BP continues down moral bankruptcy path to economic abyss

Intro

BP is under pressure over its increasingly bare hypocrisy on climate change this week, with the British Museum being called on to drop it as a sponsor, and protests in Australia and outside its AGM in London demanding it abandon plans to drill for vast new reserves in the formidable, inhospitable frontier of the Great Australian Bight. Shareholders at the AGM are angry that a dramatic increase to BP Chief Bob Dudley’s pay sends the wrong message given the company is being hammered by oil market volatility, and are calling on the company to explain how it will respond to the global transition away from fossil fuels.  Exxon knew, and BP knows the impact it is having on the global climate. But instead of putting their  businesses on a less destructive path, oil, gas and coal companies continue to chose to focus on denial, greenwashing and lobbying efforts, as they push for new reserves in deeper, riskier deposits, like BP’s plan to drill in the Great Australian Bight. Six years on from the infamous Deepwater Horizon disaster, which is expected to cost the company $53 billion, the company is once again risking huge economic, reputational and environmental damage on a dire oil gamble; and is doing so at a time when most of the world has woken up to the disastrous consequences of remaining hooked on fossils, and is now racing into a clean energy future.

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Key Points

  • Ending dangerous oil exploration will benefit people and planet. Despite paying out $20 billion in penalties for its Deepwater Horizon oil spill, BP continues to search for new reserves in deeper, riskier locations; such as the Australian Bight, where a spill could cost South Australia’s fishing and tourism industries over $1 billion, and decimate its rich marine ecosystem. Extracting and using oil pollutes the air, the water and the environment, and spills put people, their communities and livelihoods, local plants, fish and animals in danger. Only by plugging the boreholes – and favouring clean energy sources – will companies eradicate these threats.

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Key Quotes

  • “BP totally stuffed up in the deep waters of the Gulf of Mexico with tragic consequences. Now, BP wants to drill in the deeper, more treacherous and more remote waters of the Great Australian Bight. You have got to be kidding.” – Wilderness Society South Australian director Peter Owen
  • “BP has no right to risk the Great Australian Bight. It is an environmentally pristine area, a haven to a plethora of rare species, and given its remote location and dangerous weather patterns, is an extremely risky location for deep-water oil drilling. The project is facing investigation by the Australian Senate, but the company has disclosed neither its Environmental Plan nor the reasons for its rejection by the authorities. Investors in BP should be aware of the significant international opposition to this proposal, as well as the multiple financial risks.” – Director of Campaigns at The Wilderness Society, Lyndon Schneiders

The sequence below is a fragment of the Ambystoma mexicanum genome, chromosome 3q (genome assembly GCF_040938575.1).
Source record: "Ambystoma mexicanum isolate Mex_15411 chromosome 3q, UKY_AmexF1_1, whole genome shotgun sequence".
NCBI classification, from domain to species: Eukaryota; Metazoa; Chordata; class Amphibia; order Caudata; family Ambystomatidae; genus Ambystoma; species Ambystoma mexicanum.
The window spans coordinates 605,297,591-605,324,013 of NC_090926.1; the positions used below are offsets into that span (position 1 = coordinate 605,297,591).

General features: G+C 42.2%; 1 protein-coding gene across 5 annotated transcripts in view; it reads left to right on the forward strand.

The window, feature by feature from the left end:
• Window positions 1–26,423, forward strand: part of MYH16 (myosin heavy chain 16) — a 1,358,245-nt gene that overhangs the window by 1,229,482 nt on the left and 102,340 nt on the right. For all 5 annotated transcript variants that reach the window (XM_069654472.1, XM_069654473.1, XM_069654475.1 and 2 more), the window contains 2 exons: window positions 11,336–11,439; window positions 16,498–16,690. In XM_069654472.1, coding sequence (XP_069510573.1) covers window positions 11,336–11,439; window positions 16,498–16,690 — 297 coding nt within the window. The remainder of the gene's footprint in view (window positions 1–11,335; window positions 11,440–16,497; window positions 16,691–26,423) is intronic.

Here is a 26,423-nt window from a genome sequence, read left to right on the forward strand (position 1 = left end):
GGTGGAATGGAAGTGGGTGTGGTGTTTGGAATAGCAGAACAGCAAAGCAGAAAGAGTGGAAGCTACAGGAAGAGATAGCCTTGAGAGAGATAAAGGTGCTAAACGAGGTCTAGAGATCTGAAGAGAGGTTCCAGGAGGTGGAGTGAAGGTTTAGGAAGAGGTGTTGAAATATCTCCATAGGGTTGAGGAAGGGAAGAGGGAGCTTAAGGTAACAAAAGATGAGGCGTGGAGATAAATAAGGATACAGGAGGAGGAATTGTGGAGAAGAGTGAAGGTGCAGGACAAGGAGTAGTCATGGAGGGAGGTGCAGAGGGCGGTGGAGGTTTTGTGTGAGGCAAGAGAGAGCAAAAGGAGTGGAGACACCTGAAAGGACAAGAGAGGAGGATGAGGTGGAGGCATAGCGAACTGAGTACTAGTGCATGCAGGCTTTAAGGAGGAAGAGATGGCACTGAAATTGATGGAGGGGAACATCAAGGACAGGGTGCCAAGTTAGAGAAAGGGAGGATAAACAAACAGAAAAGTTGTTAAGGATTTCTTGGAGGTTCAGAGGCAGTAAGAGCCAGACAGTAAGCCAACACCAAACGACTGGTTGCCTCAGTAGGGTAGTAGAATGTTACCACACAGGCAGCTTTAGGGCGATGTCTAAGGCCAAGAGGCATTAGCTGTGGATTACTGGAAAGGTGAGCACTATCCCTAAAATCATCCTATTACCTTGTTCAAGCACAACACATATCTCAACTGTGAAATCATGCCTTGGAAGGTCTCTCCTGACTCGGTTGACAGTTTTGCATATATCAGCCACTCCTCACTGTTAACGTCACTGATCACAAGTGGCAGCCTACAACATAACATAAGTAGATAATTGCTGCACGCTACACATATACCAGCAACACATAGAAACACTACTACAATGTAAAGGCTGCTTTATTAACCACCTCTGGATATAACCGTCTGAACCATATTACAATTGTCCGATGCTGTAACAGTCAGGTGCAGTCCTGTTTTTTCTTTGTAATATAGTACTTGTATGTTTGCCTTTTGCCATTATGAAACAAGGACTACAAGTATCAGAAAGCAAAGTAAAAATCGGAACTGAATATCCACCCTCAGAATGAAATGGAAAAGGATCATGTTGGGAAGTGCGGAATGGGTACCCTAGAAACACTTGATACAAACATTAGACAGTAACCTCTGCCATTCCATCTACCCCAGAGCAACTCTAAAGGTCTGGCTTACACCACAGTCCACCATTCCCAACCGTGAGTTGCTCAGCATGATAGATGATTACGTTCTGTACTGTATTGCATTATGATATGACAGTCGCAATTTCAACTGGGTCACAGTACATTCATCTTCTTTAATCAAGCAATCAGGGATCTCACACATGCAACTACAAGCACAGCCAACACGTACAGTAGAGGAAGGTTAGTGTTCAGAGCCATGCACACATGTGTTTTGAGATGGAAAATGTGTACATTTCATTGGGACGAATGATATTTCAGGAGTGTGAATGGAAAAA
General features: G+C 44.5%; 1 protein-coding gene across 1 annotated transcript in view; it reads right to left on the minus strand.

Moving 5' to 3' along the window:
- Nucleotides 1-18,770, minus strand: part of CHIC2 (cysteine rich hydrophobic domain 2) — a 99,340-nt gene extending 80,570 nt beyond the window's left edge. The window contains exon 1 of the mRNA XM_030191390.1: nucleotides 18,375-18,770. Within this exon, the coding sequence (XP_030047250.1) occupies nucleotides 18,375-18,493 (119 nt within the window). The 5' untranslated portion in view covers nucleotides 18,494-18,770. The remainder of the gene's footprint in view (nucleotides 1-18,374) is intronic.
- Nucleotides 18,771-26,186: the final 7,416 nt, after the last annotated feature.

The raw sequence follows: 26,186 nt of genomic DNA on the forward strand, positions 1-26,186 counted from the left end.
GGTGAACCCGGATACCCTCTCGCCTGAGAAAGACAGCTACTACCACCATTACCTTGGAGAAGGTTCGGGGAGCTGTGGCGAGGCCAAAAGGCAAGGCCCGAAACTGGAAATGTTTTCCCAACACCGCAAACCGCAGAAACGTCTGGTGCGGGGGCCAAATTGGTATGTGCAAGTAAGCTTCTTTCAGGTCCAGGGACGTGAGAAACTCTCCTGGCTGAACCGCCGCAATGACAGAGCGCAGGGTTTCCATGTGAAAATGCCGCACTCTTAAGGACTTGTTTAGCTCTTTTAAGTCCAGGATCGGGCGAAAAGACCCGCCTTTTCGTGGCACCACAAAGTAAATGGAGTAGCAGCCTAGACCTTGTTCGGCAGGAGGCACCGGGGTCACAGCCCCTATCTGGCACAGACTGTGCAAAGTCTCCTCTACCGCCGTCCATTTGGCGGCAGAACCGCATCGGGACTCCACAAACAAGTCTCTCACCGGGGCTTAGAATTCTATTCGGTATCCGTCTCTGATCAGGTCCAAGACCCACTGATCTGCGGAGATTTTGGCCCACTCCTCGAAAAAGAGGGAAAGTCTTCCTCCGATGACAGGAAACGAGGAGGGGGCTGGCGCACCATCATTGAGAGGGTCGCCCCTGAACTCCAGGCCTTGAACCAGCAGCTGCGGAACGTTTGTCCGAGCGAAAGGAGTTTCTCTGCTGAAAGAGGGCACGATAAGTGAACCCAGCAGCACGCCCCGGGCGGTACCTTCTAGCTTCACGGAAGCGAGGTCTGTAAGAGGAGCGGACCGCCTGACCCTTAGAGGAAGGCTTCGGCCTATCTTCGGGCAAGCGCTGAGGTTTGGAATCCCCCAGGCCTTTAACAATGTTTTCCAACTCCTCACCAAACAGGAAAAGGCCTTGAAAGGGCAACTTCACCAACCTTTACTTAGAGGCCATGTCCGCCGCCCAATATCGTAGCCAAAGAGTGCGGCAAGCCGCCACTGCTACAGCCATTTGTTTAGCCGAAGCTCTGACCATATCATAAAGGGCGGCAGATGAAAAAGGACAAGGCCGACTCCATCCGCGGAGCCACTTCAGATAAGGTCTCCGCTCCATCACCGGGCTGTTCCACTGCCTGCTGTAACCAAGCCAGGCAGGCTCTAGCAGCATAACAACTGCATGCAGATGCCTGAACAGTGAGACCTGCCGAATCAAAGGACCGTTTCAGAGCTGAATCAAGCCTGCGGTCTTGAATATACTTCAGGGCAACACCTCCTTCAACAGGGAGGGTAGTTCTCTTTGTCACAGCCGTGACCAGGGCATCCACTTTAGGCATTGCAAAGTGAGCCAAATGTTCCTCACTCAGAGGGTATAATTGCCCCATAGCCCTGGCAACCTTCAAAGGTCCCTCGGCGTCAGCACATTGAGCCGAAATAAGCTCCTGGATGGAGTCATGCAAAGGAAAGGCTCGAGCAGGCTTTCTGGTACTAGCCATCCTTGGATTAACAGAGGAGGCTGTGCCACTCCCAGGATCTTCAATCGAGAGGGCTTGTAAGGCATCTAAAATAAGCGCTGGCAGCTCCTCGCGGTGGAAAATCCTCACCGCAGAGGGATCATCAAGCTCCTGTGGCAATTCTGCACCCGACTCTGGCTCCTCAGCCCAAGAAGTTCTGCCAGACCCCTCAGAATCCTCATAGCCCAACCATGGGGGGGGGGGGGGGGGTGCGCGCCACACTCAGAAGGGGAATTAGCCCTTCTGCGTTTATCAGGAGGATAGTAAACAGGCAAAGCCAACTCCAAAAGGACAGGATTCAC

• “Adding additional oil reserves to the world’s energy system, as proposed by BP, is inconsistent with the global temperature and the emission limits the Australian Government agreed to in Paris last year.  Endeavours to add more oil to the system are therefore clearly at odds with the commitment Australia is making globally to meet its climate targets, and ultimately mean the oil will become a stranded asset.” – CEO of Climate Analytics, Bill Hare
  • “By pressing ahead with exploration in the Great Australian Bight, the company appears tone deaf to the shift in investor sentiment on climate risk following the Paris agreement. Investors in BP overwhelmingly voted last year in favour of smarter environmental risk management within its corporate strategy. These plans to drill for oil in the Bight raise a big red flag for investors who are already demanding answers about how BP can justify the project.” – Chief Executive of ShareAction, Catherine Howarth
  • “BP’s decision to go ahead with this controversial high-cost, high-risk deepwater drilling in the Great Australian Bight must be challenged by investors. By refusing to disclose highly relevant information about the risks associated with Bight project, the company is failing in its responsibility to its shareholders. BP simply can’t afford the prospect of a Macondo-like oil spill in an area of such marine significance.” – Campaigns Officer at ShareAction, Juliet Phillips
  • “The available documents do not provide sufficient information to determine if BP has properly assessed the risks with particular attention to the Loss of Well Control hazard and provided safeguards that assure that the risks have and will be managed to be ALARP (As Low As Reasonably Practicable). The requirements are clear. It is up to BP to prove, using validated risk and assessment management processes… that the proposed exploitation of the GAB public resources meet these risk requirements.” – University of California-Berkeley professor and consultant to the White House commission that investigated the Deepwater Horizon explosion, Professor Robert Bea

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